It represents quite well the location of context - between the raw events ("sensory originated data" in this picture), and the derived events ("situation" in this picture).
The rationale behind this term is that under different circumstances, we identify different situations from the same event or combination of events. This can be temporal : "during working hours" we detect different situations than "during off-working hours" or "as long as red alert is in effect, it can be spatial : "if it happens within the county limits", or it can be entity-driven such as "if it relates to platinum customers".
Is context a first level abstraction ? - not in SQL oriented languages, where the "where" is semantically overloaded, although there is a limited support to temporal contexts with the notion of "time window" (which is usually just a time offset). Some works of context support in rules exist, though not in the main-stream products in this area. However, the benefits of getting context to be first class citizen:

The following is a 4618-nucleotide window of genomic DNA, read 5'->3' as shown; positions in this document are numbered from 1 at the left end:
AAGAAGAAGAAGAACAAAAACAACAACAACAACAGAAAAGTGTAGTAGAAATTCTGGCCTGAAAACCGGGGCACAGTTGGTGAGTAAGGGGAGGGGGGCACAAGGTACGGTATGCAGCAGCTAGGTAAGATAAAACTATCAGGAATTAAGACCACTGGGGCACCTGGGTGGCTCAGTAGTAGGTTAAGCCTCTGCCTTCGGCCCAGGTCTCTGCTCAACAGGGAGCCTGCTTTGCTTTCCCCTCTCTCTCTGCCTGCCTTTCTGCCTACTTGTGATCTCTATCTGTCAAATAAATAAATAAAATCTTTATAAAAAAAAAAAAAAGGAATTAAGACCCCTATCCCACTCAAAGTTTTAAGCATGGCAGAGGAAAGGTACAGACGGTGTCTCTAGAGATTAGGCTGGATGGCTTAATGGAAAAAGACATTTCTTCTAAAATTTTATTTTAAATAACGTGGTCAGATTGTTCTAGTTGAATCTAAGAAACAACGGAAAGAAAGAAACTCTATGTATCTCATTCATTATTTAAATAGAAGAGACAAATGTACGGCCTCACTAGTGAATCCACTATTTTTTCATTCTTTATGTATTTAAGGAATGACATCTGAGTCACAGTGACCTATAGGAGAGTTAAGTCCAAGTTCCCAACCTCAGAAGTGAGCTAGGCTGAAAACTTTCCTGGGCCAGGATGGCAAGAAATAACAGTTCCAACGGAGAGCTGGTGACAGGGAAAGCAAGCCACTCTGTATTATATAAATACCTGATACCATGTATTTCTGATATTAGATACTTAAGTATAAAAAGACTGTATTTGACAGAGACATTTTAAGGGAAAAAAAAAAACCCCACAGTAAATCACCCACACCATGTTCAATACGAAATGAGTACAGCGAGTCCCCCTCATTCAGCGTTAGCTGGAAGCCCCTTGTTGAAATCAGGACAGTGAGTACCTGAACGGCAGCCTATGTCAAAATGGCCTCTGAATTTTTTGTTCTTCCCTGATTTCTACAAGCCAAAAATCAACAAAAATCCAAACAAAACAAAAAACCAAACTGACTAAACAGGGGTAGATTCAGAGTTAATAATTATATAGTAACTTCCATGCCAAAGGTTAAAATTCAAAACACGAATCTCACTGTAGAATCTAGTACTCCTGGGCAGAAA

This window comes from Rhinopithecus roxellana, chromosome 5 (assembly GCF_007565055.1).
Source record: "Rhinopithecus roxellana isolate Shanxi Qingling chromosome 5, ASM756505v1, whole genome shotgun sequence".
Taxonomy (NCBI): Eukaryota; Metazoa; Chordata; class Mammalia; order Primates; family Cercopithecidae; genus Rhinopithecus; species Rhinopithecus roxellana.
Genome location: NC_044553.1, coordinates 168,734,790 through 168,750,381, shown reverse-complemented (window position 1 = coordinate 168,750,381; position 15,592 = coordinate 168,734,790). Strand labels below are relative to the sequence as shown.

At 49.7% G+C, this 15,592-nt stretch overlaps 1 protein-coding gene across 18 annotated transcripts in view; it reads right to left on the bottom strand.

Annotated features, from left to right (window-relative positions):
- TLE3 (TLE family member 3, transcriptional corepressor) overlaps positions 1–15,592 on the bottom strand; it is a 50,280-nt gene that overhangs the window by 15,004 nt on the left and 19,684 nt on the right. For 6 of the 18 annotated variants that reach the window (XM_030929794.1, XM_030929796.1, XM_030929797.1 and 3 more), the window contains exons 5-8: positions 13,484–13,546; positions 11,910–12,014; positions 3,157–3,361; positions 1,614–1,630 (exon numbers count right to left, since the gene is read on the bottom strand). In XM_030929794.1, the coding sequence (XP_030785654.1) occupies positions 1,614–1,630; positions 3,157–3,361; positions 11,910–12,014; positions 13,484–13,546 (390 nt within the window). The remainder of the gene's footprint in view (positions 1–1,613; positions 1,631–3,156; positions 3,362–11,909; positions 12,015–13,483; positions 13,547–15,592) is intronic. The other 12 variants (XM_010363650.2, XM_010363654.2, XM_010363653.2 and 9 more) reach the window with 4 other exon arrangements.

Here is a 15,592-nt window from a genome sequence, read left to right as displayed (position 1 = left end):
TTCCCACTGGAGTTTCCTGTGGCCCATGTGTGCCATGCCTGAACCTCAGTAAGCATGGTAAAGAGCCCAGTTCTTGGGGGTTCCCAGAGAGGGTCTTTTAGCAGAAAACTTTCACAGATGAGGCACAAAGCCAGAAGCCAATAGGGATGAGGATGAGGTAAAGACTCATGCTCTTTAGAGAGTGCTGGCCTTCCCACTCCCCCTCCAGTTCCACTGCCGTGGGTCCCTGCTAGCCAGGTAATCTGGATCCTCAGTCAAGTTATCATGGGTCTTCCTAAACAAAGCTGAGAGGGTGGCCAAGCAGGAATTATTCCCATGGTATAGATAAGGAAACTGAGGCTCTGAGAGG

- It is a first-class semantic abstraction: people think in contexts.
- It provides computational efficiency. E.g. in event processing network - context can determine the partition of agents, each agent does "function within context" (i.e. detecting a "complex event processing pattern", thus events are routed only to the agents that meet their context requirement.
I'll continue to discuss contexts in later blogs.